The horrific and unacceptable suffering which was inflicted on this beautiful sentient native Pacific Black Duck at Lake Bael Bael near Kerang, Victoria, Australia on the opening day of the 2022 Victorian duck shooting season is sanctioned and legally allowed by the Victorian Labor Government.  For every four birds shot, one is wounded.  Appalling cruelty takes place across Victoria every day during duck shooting seasons.

This native Pink-eared duck has been forced to suffer by a cowardly duck shooter.

Shooters shout and cheer as native waterbirds are blasted by shotgun pellets and crash into the water.

Just hours before the season ended, rescuers found this Pink-eared Duck which had been shattered by shotgun pellets and left to die.

When fired, shotguns scatter some 200 small pellets.  At least one in four birds shot is wounded.  They suffer fractured or broken legs or legs shot off entirely, shattered bills, splintered wings, pellets through eyes and shot lodged in organs, muscles and tendons.

“Science tells us that animals are sentient – they feel pain and experience comfort and pleasure. Indeed the government’s own research tells us that our community expects that the welfare of animals in our society is a high priority.

Lizzie Blandthorn, Labor MP.

The Victorian Labor Government now acknowledges the sentience of animals and yet it continues to sanction the cruelty of recreational duck shooting.

According to US ballistics expert and shotgunner, Tom Roster, the wounding rate is at least one in four birds shot.  The Victorian Game Management Authority which is responsible for regulating duck shooting in Victoria currently considers the wounding rate is even higher, around 30 per cent.

Because of the nature of a shotgun, wounding is inevitable and unavoidable.  Shotguns are scatterguns and when the cartridge is fired, around 200 tiny pellets fan out from the barrel.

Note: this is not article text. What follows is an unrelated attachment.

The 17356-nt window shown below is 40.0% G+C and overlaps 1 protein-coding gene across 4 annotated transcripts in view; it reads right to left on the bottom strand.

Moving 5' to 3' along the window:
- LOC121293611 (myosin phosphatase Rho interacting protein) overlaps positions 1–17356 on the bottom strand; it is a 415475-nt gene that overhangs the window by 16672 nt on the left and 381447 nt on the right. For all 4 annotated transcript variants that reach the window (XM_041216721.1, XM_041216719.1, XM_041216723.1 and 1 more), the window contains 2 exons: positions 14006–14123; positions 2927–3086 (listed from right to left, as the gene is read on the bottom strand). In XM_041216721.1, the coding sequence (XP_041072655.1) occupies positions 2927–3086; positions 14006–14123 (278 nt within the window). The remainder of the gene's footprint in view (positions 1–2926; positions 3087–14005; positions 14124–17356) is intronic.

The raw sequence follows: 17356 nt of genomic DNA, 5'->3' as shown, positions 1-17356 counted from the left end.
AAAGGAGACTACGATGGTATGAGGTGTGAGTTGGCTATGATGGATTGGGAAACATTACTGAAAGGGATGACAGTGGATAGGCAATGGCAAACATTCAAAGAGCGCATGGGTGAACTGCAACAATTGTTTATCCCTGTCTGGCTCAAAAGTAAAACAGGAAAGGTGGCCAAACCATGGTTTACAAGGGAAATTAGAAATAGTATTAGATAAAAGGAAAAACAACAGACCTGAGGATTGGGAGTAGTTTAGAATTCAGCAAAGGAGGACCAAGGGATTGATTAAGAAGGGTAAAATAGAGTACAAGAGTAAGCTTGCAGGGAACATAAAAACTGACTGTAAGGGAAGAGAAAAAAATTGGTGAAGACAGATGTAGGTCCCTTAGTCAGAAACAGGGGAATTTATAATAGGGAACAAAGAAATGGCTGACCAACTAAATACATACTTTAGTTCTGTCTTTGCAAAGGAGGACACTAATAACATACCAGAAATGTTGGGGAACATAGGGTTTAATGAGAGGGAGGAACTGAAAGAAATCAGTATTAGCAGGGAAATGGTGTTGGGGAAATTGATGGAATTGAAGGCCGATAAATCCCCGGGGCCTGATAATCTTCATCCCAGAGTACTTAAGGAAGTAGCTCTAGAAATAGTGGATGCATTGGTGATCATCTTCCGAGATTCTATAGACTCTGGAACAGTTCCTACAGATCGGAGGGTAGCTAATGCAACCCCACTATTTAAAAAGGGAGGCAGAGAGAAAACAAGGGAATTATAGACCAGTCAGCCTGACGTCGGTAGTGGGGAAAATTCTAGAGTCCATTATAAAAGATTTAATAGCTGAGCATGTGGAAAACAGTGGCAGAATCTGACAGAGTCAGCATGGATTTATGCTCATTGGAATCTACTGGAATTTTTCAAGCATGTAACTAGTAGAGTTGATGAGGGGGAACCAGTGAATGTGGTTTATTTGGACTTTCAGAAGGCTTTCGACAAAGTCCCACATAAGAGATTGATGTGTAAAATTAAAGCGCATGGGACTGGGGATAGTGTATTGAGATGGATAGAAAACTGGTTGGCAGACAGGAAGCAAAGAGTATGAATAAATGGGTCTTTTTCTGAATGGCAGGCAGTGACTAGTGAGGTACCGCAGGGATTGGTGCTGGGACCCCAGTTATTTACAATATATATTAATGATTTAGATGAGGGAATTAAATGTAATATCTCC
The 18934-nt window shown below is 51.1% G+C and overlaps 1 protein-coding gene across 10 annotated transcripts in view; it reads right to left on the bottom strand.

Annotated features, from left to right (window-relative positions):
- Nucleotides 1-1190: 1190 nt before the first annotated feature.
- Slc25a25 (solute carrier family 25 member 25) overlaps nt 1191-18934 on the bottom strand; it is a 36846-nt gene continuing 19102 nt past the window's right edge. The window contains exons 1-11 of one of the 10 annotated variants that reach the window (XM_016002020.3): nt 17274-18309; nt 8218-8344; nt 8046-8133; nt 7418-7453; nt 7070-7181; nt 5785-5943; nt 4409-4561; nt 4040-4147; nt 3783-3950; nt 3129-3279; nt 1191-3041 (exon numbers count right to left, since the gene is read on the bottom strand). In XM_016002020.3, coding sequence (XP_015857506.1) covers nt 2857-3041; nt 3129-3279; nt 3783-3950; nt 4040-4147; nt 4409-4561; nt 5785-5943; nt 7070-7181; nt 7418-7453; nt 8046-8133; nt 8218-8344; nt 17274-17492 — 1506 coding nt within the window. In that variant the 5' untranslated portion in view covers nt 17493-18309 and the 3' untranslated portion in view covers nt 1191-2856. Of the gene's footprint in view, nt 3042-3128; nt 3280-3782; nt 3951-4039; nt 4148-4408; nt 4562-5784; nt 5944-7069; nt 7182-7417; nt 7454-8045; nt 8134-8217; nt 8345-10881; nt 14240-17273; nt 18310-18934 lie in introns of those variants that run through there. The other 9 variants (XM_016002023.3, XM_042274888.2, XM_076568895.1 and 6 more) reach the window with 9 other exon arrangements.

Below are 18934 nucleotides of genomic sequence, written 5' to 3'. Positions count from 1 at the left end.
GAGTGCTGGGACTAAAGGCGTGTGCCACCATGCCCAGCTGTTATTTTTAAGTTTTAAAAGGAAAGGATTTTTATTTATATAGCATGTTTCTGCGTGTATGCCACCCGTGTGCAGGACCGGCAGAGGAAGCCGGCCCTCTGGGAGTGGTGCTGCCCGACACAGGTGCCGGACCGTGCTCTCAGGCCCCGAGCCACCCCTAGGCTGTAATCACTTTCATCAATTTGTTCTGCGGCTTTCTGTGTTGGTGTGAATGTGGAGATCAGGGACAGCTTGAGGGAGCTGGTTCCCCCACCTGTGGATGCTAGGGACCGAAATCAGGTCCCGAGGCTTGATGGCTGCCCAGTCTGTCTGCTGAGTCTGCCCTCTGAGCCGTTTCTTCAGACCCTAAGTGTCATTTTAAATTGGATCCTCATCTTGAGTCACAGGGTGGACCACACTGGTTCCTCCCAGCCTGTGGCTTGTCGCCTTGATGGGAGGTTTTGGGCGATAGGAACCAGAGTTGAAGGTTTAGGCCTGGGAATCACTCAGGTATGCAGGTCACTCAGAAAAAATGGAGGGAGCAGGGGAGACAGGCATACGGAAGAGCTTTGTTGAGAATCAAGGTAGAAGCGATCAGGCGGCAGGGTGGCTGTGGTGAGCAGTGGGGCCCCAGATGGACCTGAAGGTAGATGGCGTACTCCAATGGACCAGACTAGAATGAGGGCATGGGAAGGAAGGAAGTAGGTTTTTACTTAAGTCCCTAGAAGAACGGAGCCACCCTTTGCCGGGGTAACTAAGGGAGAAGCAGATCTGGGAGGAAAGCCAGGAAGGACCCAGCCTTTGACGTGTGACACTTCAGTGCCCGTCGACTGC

The range of a shotgun is only about 50 metres but in the excitement of the moment shooters often wound birds by firing out of range.  It is difficult for shooters to judge distance in the split-second decision-making process required.

When birds are scarce, they will shoot out of frustration even though the bird is well out of range.

Shooters fire into flocks and can legally shoot in fog, mist, rain and windy weather as well as half an hour before sunrise and half an hour after sunset (when quite dark) which all contribute to high wounding rates.

Wings are shattered and bones splintered when native waterbirds are shot and wounded.

When wings are too damaged to fly, the birds drop like dead weights from the sky and crash uncontrollably into the water or on land when more delicate bones may be broken.

When fired, shotguns scatter some 200 small pellets. At least one in four birds shot is wounded. They suffer fractured or broken legs or legs and feet shot off entirely, shattered and smashed bills, splintered wings, pellets through eyes and internal injuries from shot lodged in organs, as well as damage to muscles and tendons. Their suffering is unconscionable.

All this brutality takes place just for the enjoyment of a few thousand Victorian shooters. When 400,000 birds are shot at least 100,000 will be wounded.

The government looks after the shooters and it is left to concerned volunteer members of the public to look after Australia’s native waterbirds.

Since 1993, a government advisory body, the Victorian Animal Welfare Advisory Committee (AWAC) has repeatedly recommended a ban on the recreational shooting of native waterbirds because of cruelty. NSW and Queensland governments banned duck shooting on advice from their AWACs, because of cruelty.

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